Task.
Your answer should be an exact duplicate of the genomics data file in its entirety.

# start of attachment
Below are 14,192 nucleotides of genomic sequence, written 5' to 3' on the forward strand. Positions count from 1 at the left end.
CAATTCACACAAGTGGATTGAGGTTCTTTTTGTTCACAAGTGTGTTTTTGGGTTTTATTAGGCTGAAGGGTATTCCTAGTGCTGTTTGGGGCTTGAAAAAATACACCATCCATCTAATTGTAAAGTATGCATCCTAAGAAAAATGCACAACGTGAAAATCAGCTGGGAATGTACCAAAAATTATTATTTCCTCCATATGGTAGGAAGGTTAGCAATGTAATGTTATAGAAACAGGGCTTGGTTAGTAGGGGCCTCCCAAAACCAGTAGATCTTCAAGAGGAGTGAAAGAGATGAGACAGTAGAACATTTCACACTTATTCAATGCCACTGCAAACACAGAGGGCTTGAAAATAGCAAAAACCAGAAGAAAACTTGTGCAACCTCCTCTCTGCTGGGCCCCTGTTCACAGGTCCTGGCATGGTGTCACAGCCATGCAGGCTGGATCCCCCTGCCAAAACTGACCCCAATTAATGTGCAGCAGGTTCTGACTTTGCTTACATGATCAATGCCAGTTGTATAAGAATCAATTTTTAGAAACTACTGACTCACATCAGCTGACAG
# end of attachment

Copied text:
Below are 14,192 nucleotides of genomic sequence, written 5' to 3' on the forward strand. Positions count from 1 at the left end.
CAATTCACACAAGTGGATTGAGGTTCTTTTTGTTCACAAGTGTGTTTTTGGGTTTTATTAGGCTGAAGGGTATTCCTAGTGCTGTTTGGGGCTTGAAAAAATACACCATCCATCTAATTGTAAAGTATGCATCCTAAGAAAAATGCACAACGTGAAAATCAGCTGGGAATGTACCAAAAATTATTATTTCCTCCATATGGTAGGAAGGTTAGCAATGTAATGTTATAGAAACAGGGCTTGGTTAGTAGGGGCCTCCCAAAACCAGTAGATCTTCAAGAGGAGTGAAAGAGATGAGACAGTAGAACATTTCACACTTATTCAATGCCACTGCAAACACAGAGGGCTTGAAAATAGCAAAAACCAGAAGAAAACTTGTGCAACCTCCTCTCTGCTGGGCCCCTGTTCACAGGTCCTGGCATGGTGTCACAGCCATGCAGGCTGGATCCCCCTGCCAAAACTGACCCCAATTAATGTGCAGCAGGTTCTGACTTTGCTTACATGATCAATGCCAGTTGTATAAGAATCAATTTTTAGAAACTACTGACTCACATCAGCTGACAG